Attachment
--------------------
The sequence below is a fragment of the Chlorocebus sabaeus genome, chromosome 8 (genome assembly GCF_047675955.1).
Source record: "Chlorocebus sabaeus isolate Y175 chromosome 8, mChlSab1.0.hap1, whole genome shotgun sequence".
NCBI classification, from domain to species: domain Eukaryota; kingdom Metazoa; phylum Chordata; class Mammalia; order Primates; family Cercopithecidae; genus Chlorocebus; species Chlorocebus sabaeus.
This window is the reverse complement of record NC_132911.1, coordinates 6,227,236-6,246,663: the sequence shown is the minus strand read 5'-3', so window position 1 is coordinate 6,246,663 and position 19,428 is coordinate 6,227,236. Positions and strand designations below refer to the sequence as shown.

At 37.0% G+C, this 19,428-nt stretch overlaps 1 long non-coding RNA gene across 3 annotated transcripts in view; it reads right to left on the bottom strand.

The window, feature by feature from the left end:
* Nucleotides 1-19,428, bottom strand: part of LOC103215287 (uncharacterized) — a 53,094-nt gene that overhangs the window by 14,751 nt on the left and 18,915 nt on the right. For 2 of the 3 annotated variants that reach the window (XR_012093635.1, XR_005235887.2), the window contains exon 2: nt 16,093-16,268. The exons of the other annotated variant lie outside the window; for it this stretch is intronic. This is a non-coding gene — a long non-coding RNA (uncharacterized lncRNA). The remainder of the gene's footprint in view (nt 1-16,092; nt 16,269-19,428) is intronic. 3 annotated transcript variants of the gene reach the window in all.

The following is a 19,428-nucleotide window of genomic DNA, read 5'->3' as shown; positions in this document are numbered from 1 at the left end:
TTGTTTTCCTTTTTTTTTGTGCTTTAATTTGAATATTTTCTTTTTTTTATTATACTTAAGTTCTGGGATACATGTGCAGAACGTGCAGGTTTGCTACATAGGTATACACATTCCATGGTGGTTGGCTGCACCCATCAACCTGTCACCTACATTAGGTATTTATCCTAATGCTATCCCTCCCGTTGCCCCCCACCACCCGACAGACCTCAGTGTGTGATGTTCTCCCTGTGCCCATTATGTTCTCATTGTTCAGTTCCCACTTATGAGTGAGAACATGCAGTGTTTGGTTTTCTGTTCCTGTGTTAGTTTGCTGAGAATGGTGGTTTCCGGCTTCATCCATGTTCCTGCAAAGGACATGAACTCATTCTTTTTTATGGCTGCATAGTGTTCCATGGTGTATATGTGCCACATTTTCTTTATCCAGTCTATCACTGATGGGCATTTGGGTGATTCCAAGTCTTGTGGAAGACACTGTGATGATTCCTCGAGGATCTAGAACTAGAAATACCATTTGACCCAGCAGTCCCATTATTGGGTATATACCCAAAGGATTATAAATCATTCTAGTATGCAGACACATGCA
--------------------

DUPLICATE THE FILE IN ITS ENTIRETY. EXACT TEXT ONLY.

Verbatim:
The sequence below is a fragment of the Chlorocebus sabaeus genome, chromosome 8 (genome assembly GCF_047675955.1).
Source record: "Chlorocebus sabaeus isolate Y175 chromosome 8, mChlSab1.0.hap1, whole genome shotgun sequence".
NCBI classification, from domain to species: domain Eukaryota; kingdom Metazoa; phylum Chordata; class Mammalia; order Primates; family Cercopithecidae; genus Chlorocebus; species Chlorocebus sabaeus.
This window is the reverse complement of record NC_132911.1, coordinates 6,227,236-6,246,663: the sequence shown is the minus strand read 5'-3', so window position 1 is coordinate 6,246,663 and position 19,428 is coordinate 6,227,236. Positions and strand designations below refer to the sequence as shown.

At 37.0% G+C, this 19,428-nt stretch overlaps 1 long non-coding RNA gene across 3 annotated transcripts in view; it reads right to left on the bottom strand.

The window, feature by feature from the left end:
* Nucleotides 1-19,428, bottom strand: part of LOC103215287 (uncharacterized) — a 53,094-nt gene that overhangs the window by 14,751 nt on the left and 18,915 nt on the right. For 2 of the 3 annotated variants that reach the window (XR_012093635.1, XR_005235887.2), the window contains exon 2: nt 16,093-16,268. The exons of the other annotated variant lie outside the window; for it this stretch is intronic. This is a non-coding gene — a long non-coding RNA (uncharacterized lncRNA). The remainder of the gene's footprint in view (nt 1-16,092; nt 16,269-19,428) is intronic. 3 annotated transcript variants of the gene reach the window in all.

The following is a 19,428-nucleotide window of genomic DNA, read 5'->3' as shown; positions in this document are numbered from 1 at the left end:
TTGTTTTCCTTTTTTTTTGTGCTTTAATTTGAATATTTTCTTTTTTTTATTATACTTAAGTTCTGGGATACATGTGCAGAACGTGCAGGTTTGCTACATAGGTATACACATTCCATGGTGGTTGGCTGCACCCATCAACCTGTCACCTACATTAGGTATTTATCCTAATGCTATCCCTCCCGTTGCCCCCCACCACCCGACAGACCTCAGTGTGTGATGTTCTCCCTGTGCCCATTATGTTCTCATTGTTCAGTTCCCACTTATGAGTGAGAACATGCAGTGTTTGGTTTTCTGTTCCTGTGTTAGTTTGCTGAGAATGGTGGTTTCCGGCTTCATCCATGTTCCTGCAAAGGACATGAACTCATTCTTTTTTATGGCTGCATAGTGTTCCATGGTGTATATGTGCCACATTTTCTTTATCCAGTCTATCACTGATGGGCATTTGGGTGATTCCAAGTCTTGTGGAAGACACTGTGATGATTCCTCGAGGATCTAGAACTAGAAATACCATTTGACCCAGCAGTCCCATTATTGGGTATATACCCAAAGGATTATAAATCATTCTAGTATGCAGACACATGCA